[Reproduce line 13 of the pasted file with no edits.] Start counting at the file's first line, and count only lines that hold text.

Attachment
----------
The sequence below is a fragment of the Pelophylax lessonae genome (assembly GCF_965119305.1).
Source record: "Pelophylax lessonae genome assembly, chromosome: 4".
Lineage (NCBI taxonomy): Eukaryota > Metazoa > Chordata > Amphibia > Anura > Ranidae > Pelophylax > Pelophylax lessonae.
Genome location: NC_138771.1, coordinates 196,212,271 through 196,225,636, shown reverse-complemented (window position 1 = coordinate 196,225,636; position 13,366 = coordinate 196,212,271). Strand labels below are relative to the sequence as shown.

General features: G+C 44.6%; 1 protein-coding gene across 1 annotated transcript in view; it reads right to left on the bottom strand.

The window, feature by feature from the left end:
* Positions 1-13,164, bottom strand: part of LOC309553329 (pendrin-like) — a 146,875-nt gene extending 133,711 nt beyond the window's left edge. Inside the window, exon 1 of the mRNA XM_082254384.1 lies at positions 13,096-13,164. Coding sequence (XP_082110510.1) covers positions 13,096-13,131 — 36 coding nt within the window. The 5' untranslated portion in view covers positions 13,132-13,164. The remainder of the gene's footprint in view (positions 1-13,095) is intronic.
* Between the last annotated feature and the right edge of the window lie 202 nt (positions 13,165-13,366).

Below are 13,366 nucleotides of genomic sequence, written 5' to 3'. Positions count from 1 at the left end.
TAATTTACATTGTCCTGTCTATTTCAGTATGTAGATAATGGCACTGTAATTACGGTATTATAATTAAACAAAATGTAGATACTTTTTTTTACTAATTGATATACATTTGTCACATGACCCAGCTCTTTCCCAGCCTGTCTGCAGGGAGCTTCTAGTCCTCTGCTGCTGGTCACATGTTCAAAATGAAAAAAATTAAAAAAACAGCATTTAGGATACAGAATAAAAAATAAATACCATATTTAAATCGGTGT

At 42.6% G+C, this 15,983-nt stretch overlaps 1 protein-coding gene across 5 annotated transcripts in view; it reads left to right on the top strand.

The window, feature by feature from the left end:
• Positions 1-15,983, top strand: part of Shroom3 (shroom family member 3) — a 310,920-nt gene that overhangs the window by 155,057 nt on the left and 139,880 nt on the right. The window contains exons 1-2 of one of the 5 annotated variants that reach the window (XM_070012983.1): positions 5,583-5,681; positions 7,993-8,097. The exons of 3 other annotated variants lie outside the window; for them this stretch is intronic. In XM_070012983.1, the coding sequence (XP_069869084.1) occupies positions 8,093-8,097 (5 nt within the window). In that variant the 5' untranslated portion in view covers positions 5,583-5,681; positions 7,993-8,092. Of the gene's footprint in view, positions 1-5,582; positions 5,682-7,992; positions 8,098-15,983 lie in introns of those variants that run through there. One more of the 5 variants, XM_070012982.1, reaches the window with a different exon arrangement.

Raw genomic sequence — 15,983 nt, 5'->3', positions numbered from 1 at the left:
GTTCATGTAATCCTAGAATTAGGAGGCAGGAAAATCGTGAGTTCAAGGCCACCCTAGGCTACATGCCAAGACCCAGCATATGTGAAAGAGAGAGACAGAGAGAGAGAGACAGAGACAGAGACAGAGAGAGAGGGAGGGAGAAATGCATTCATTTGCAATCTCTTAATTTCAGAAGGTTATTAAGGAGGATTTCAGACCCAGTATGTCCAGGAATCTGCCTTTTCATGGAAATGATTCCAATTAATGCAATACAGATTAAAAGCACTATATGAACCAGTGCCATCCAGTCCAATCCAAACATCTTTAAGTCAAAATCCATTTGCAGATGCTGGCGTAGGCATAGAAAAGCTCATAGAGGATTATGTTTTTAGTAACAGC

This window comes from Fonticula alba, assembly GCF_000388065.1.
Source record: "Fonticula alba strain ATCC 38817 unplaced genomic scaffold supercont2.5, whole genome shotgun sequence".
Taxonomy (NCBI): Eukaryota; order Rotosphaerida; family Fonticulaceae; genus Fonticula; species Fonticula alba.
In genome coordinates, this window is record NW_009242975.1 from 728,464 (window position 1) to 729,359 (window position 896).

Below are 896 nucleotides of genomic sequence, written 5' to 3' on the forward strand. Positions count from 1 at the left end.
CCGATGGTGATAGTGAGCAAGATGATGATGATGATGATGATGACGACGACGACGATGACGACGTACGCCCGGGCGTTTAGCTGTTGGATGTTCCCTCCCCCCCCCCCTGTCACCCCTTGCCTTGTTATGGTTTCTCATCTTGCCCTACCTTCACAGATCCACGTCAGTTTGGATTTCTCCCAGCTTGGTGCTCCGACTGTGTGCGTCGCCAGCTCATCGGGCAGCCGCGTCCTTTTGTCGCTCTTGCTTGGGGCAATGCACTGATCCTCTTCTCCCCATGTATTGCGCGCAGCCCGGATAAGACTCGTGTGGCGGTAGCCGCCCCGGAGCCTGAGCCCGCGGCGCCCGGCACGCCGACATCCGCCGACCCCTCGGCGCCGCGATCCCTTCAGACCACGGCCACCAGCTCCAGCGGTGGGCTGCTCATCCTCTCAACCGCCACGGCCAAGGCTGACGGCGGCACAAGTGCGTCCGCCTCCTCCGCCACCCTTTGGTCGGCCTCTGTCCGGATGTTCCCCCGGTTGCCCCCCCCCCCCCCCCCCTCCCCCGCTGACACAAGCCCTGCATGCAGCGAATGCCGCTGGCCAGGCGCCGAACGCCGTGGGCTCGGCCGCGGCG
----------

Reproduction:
• Positions 1-15,983, top strand: part of Shroom3 (shroom family member 3) — a 310,920-nt gene that overhangs the window by 155,057 nt on the left and 139,880 nt on the right. The window contains exons 1-2 of one of the 5 annotated variants that reach the window (XM_070012983.1): positions 5,583-5,681; positions 7,993-8,097. The exons of 3 other annotated variants lie outside the window; for them this stretch is intronic. In XM_070012983.1, the coding sequence (XP_069869084.1) occupies positions 8,093-8,097 (5 nt within the window). In that variant the 5' untranslated portion in view covers positions 5,583-5,681; positions 7,993-8,092. Of the gene's footprint in view, positions 1-5,582; positions 5,682-7,992; positions 8,098-15,983 lie in introns of those variants that run through there. One more of the 5 variants, XM_070012982.1, reaches the window with a different exon arrangement.